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Kansas Abortion Bill Opponents Prepare For Comeback

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Kansas Gov. Sam Brownback says he'll sign any anti-abortion legislation that reaches his desk.
Kansas Gov. Sam Brownback says he'll sign any anti-abortion legislation that reaches his desk.

With the introduction of strict new anti-abortion bills nearing in Topeka, Kan., pro-abortion rights college students descended on the state capitol Monday to organize the opposition.

A group of 30 students from colleges across Kansas spent Monday lobbying both parties in an attempt to ward off what may three abortion laws, including a sweeping bill defeated last year that would allow doctors to withhold medical information from patients they believe may cause them to seek an abortion. In addition, legislators have been discussing the introduction of personhood and fetal heartbeat bills.

"Both contraception access for us and health care access" are salient issues for students and others who don't have a lot of money, Emma Halling, a University of Kansas student who joined the group organized by Choice USA on Monday, told The Huffington Post. Halling said she and other students are waiting for reintroduction of last year's bill that mobilized pro-abortion rights activists in the state. The bill, pushed by state Rep. Lance Kinzer (R-Olathe), included provisions to allow for doctors to withhold medical information, require doctors to inform women that abortions increase the risk for breast cancer, stop tax deductions for abortions, possibly impose a sales tax on abortion, ban state employees from performing abortions during the workday, and personhood. The bill would also prohibit women from filing malpractice suits against doctors who withhold information in the event that the woman had medical complications. A wrongful death suit could be filed if the woman dies.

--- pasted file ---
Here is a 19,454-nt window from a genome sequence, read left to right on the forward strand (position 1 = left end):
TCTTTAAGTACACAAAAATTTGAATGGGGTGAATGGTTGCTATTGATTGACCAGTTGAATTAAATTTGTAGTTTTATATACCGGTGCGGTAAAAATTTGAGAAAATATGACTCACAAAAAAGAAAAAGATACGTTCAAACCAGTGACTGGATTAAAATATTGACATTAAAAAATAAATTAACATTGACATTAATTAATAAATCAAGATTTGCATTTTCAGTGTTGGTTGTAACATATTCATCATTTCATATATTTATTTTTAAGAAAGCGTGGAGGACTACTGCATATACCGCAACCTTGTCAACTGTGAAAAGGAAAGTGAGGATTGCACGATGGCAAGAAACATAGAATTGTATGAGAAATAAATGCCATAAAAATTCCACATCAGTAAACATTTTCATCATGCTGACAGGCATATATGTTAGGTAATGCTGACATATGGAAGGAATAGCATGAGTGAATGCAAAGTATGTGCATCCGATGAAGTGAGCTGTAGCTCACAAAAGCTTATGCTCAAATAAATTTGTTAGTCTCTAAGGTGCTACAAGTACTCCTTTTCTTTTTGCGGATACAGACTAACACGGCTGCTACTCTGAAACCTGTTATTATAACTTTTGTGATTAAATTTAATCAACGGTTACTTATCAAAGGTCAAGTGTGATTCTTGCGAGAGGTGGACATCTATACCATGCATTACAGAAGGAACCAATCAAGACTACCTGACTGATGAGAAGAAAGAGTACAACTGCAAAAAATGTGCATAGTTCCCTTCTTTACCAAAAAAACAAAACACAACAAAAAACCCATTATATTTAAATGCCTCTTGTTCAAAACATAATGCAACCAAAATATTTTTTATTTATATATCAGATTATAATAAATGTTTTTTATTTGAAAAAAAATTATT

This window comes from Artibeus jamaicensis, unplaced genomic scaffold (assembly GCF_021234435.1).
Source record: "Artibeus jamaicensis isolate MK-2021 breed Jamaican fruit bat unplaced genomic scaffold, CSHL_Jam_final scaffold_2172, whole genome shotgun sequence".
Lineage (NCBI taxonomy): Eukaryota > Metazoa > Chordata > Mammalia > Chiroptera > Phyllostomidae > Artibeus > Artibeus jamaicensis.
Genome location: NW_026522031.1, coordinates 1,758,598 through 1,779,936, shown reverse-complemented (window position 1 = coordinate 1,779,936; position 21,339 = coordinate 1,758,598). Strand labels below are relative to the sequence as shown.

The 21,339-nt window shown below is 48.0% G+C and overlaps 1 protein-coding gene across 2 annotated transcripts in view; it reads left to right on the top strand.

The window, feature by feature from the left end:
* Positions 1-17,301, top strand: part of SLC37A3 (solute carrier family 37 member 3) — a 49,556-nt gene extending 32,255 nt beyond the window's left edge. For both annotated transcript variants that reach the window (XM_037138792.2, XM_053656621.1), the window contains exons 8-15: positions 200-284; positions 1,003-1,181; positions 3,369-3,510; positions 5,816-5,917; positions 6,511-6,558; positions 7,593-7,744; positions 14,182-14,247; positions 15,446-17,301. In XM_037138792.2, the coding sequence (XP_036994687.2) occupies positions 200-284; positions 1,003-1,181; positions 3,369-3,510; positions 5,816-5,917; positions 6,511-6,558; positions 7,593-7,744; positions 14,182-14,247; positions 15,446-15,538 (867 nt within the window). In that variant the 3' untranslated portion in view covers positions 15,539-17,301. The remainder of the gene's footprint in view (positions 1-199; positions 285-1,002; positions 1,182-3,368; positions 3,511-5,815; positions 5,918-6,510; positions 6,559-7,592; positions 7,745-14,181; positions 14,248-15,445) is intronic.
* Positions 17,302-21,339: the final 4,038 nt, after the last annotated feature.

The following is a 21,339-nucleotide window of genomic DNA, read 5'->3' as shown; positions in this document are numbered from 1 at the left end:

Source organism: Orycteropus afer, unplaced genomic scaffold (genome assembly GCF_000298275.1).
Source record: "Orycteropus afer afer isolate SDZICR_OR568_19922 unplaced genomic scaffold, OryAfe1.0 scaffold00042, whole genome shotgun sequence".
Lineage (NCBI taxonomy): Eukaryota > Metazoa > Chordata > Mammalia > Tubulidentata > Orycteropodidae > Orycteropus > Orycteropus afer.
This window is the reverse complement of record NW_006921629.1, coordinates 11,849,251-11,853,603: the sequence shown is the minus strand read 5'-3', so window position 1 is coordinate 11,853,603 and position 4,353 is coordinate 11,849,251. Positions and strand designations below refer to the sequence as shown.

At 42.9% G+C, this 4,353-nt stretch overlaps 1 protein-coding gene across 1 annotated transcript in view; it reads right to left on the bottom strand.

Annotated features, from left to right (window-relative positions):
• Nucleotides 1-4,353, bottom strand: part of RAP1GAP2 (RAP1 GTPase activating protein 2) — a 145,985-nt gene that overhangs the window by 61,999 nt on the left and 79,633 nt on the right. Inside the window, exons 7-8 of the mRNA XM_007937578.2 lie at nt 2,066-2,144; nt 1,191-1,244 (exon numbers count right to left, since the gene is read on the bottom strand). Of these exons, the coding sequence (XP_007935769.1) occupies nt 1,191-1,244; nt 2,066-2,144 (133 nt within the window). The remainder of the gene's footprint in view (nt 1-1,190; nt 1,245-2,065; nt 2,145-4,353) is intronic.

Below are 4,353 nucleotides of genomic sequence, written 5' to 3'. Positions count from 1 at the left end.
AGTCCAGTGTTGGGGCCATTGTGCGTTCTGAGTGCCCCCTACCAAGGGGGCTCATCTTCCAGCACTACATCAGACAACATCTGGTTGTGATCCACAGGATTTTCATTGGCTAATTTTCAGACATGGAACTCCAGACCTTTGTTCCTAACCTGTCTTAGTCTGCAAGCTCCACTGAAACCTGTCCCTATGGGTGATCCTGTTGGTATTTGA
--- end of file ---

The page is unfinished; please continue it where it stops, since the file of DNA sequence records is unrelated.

Kansas legislators said they expect the bill to be introduced within weeks. Kinzer did not return messages for comment. Rep. Barbara Bollier (R-Mission Hills), a retired physician who helped lead the fight against last year's bill, said the personhood provision likely would be placed in a separate bill, along with a new measure to prevent abortions after a fetal heartbeat has been detected.

Bollier said she expects to work to block the new legislation. She said she opposes any measure that would inject government between the doctor and patient. She also noted that House Speaker Ray Merrick (R-Stilwell) has said he doesn't want social issues to dominate the legislative session. Merrick confirmed that, saying he wants to focus on fiscal issues.

The abortion legislation has a better shot of passing this year. The state Senate, which blocked its passage last year, became more conservative following the 2012 election. Gov. Sam Brownback (R) has told HuffPost that he will sign any anti-abortion bill that reaches his desk. Moderates have warned that Brownback and his allies, including the Wichita-based Koch brothers, want to turn the state into an "ultraconservative utopia."

Halling said she and her allies are looking to educate legislators about the legislation's details, including the state employee ban, which has led to concerns about the University of Kansas medical school losing accreditation.

"The numbers are not on our side, so we are looking at the problematic clauses," Halling said. "Bringing attention to the problematic concepts, use that as a roadblock."

Not all conservative Republicans agree that the entire series of abortion bills will get votes. State Rep. J.R. Claeys (R-Salina) told HuffPost that he would rather the personhood and fetal heartbeat bills be delayed, for the good of the entire anti-abortion movement.

"I'm personally not going to back those issues, the personhood and fetal heartbeat in this sessions," Claeys said. "It can be damaging to the cause, having those struck down in court."

Claeys, who serves on the committee that handles abortion issues, said he is willing to consider the larger bill, noting that the goal should be to prevent abortions in Kansas. He said that while the focus should be on economic and tax issues, that other issues can come up.

"Let's not pretend that every waking moment up here is occupied by extremely important economic legslation and we can't focus on other issues," Claeys said.

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